BTS’s Golden “Love Yourself” Era Comes to a Close
The much-awaited final installment of BTS’s LOVE YOURSELF series, LOVE YOURSELF 結 Answer, has finally been released and to no one’s surprise, the repackaged album is already breaking records left and right. As praises and accolades come in by the second, it’s clear this album will not only be a staple in the group’s career, but also in the K-Pop industry and quite possibly the music industry as a whole. Between a tracklist comprised of their biggest hits from the last year, eight new songs, a traditionally-influenced title track, and even a collaboration with Nicki Minaj, this is one album everyone, BTS ARMY or not, cannot miss.
From the moment the concept photos were released, fans went wild with theories as to what the theme of the third and final LOVE YOURSELF title would be. With pictures of the seven members surrounded by peering eyes, trapped in fairytale-like terrariums, and quite literally torn between the different sides of themselves, fans widely accepted this title could be a critique of the K-Pop industry and with the release of BTS’s newest song, “IDOL,” it looks like they were mostly right.
While sales and broken records make it seem like the Western music world has opened its arms wide to embrace BTS, the sad truth is that there is still a long way to go before K-Pop is truly accepted for what it is: Korean. While some in Western entertainment cultures continue to shun the group because of the otherness of their language and visuals, the group has also received its fair share of criticism within the K-Pop world with some claiming the group had become “too Westernized.” The new title track “IDOL,” an African-influenced, EDM dance track laden with traditional Korean sounds (yes, they successfully fused African and Korean styles), is BTS’s answer to these naysayers: they’re Korean, they’re here to dominate, and they’re here to stay.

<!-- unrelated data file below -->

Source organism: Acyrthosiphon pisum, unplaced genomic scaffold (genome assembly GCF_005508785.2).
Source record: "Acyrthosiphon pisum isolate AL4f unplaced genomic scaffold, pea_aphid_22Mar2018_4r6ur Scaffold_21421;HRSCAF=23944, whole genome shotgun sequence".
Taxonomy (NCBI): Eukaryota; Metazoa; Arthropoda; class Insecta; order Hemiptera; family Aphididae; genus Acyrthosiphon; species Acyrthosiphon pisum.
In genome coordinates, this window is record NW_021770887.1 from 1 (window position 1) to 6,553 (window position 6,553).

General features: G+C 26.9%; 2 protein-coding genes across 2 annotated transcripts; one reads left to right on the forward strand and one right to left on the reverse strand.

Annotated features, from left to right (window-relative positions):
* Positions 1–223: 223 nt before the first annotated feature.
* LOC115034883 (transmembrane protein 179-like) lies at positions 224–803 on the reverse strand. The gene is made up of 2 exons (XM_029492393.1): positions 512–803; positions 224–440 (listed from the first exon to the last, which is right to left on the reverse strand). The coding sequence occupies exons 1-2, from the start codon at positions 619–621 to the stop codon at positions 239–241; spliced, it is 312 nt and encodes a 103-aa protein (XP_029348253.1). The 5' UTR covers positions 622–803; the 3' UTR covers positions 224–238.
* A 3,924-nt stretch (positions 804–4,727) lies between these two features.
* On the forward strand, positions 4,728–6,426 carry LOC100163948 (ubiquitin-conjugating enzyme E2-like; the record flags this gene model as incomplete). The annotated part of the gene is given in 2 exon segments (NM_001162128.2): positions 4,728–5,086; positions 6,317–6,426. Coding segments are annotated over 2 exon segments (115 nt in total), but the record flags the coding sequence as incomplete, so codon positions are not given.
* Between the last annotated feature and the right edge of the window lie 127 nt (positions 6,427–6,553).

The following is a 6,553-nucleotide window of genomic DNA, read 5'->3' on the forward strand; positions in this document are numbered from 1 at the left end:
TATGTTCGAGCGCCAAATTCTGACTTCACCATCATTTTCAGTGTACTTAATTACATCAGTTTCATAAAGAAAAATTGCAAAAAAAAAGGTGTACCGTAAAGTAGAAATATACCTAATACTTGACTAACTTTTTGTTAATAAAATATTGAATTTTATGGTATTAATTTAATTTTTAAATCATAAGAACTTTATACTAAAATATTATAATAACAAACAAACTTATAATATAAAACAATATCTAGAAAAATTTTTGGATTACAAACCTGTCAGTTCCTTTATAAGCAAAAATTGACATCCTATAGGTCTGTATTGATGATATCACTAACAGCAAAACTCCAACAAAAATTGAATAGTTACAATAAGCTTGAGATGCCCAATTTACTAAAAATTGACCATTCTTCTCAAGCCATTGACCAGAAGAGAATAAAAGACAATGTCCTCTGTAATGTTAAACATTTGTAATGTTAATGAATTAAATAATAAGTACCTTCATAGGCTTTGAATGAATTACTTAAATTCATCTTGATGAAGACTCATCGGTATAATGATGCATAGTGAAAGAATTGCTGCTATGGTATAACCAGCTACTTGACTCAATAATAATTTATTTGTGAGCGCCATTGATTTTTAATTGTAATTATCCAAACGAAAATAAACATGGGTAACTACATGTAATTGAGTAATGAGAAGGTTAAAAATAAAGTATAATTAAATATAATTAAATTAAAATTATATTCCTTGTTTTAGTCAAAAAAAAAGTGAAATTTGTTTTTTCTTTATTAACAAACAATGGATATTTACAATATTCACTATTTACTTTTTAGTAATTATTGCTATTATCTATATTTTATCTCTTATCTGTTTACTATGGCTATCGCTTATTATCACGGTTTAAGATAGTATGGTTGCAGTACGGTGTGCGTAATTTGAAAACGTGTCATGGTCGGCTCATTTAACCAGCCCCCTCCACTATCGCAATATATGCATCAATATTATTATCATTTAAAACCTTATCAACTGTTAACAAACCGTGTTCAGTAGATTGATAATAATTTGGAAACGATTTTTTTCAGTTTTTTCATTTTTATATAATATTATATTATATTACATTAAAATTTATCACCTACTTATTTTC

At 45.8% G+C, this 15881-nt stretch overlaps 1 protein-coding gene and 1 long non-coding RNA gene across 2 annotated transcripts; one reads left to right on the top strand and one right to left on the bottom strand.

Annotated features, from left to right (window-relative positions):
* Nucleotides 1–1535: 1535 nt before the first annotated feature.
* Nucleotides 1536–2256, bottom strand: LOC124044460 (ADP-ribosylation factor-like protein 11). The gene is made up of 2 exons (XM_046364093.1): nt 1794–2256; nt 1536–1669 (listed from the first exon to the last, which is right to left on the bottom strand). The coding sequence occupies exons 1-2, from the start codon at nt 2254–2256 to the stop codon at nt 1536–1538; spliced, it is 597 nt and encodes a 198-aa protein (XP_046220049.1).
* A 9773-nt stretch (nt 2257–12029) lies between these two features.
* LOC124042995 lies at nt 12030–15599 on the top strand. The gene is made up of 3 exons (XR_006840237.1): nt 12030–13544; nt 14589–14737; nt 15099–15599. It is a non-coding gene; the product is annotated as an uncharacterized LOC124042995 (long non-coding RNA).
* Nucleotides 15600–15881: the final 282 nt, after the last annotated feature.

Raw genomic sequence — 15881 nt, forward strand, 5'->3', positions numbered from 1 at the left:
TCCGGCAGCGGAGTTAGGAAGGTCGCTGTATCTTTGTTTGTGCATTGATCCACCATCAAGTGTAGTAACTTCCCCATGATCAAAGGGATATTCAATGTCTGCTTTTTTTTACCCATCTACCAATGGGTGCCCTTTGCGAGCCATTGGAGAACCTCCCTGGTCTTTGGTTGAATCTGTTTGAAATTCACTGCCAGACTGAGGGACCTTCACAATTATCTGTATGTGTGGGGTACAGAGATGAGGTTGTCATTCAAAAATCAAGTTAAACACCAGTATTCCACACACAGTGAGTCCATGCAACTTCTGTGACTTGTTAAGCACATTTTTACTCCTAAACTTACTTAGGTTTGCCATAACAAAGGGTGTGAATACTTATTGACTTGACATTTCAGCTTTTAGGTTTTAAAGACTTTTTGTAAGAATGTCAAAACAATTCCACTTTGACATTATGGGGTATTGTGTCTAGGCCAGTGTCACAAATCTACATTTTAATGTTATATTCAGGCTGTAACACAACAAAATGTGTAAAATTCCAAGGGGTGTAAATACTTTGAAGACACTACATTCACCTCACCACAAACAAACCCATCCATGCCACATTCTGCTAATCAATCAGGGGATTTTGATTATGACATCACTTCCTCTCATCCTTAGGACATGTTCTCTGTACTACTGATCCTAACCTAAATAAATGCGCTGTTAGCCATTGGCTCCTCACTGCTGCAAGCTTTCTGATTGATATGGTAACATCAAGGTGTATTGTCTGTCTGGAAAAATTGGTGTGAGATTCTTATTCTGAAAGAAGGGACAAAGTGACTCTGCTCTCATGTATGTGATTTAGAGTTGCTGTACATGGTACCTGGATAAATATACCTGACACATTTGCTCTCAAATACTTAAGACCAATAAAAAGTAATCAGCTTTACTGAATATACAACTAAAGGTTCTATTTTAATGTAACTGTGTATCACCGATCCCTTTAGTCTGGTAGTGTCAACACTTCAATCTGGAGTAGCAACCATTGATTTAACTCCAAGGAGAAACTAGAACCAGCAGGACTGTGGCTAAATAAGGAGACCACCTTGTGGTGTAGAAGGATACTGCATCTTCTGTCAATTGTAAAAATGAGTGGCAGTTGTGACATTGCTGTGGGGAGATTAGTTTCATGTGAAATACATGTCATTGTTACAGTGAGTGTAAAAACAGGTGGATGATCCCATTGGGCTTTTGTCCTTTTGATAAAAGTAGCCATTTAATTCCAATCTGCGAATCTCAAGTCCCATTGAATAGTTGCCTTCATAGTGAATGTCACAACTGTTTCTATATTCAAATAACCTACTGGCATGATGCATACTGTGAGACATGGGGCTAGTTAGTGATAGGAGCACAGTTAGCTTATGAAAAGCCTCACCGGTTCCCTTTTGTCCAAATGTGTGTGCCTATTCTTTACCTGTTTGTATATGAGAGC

The classic Korean influence in the song is undeniable, as the chorus itself is comprised of traditional Korean beats and phrases between powerful declarations of, “You can’t stop me loving myself.” RM’s and j-hope’s opening lines of the song set the tone strong:
“You can call me artist
You can call me idol
No matter what you call me
I don’t care
I’m proud of it
No more irony
Because I’ve always been just me”
Ever since the beginning of the LOVE YOURSELF series, BTS has pushed for the idea of self-love—especially in the face of adversity—and with “IDOL,” they’ve managed to create not only a hit song but also a self-love anthem. The surprise addition of Nicki Minaj in the bonus digital-only track adds to this: notably one of the most unashamedly confident women in the industry, Nicki’s characteristic spitfire serves as the perfect complement to the boys that will leave BTS fans, Nicki Minaj fans, and general listeners alike wondering how these two acts hadn’t come together before. All in all, “IDOL” is loud and proud; in fact, quite possibly the only thing louder and prouder than the song is its corresponding music video.